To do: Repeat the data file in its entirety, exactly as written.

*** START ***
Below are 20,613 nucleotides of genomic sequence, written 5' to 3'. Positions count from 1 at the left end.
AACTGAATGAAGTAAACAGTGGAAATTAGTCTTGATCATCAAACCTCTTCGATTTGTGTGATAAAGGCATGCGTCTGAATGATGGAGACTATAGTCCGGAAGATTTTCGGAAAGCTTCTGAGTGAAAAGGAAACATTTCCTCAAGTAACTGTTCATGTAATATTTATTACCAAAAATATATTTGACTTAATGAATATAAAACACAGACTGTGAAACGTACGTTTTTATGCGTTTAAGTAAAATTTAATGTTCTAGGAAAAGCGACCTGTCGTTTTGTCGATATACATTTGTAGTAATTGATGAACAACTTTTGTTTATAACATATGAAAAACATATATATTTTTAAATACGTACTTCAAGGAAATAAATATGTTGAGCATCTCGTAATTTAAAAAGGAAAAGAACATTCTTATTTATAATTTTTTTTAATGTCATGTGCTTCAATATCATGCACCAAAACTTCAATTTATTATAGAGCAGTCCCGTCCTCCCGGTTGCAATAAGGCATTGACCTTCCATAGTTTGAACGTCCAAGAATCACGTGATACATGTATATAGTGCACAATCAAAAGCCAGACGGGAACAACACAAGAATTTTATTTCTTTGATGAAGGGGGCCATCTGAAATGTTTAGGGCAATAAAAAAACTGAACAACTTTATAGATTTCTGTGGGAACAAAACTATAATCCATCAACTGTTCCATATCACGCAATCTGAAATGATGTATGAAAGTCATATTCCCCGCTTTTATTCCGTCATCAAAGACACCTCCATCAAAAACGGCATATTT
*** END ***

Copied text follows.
Below are 20,613 nucleotides of genomic sequence, written 5' to 3'. Positions count from 1 at the left end.
AACTGAATGAAGTAAACAGTGGAAATTAGTCTTGATCATCAAACCTCTTCGATTTGTGTGATAAAGGCATGCGTCTGAATGATGGAGACTATAGTCCGGAAGATTTTCGGAAAGCTTCTGAGTGAAAAGGAAACATTTCCTCAAGTAACTGTTCATGTAATATTTATTACCAAAAATATATTTGACTTAATGAATATAAAACACAGACTGTGAAACGTACGTTTTTATGCGTTTAAGTAAAATTTAATGTTCTAGGAAAAGCGACCTGTCGTTTTGTCGATATACATTTGTAGTAATTGATGAACAACTTTTGTTTATAACATATGAAAAACATATATATTTTTAAATACGTACTTCAAGGAAATAAATATGTTGAGCATCTCGTAATTTAAAAAGGAAAAGAACATTCTTATTTATAATTTTTTTTAATGTCATGTGCTTCAATATCATGCACCAAAACTTCAATTTATTATAGAGCAGTCCCGTCCTCCCGGTTGCAATAAGGCATTGACCTTCCATAGTTTGAACGTCCAAGAATCACGTGATACATGTATATAGTGCACAATCAAAAGCCAGACGGGAACAACACAAGAATTTTATTTCTTTGATGAAGGGGGCCATCTGAAATGTTTAGGGCAATAAAAAAACTGAACAACTTTATAGATTTCTGTGGGAACAAAACTATAATCCATCAACTGTTCCATATCACGCAATCTGAAATGATGTATGAAAGTCATATTCCCCGCTTTTATTCCGTCATCAAAGACACCTCCATCAAAAACGGCATATTT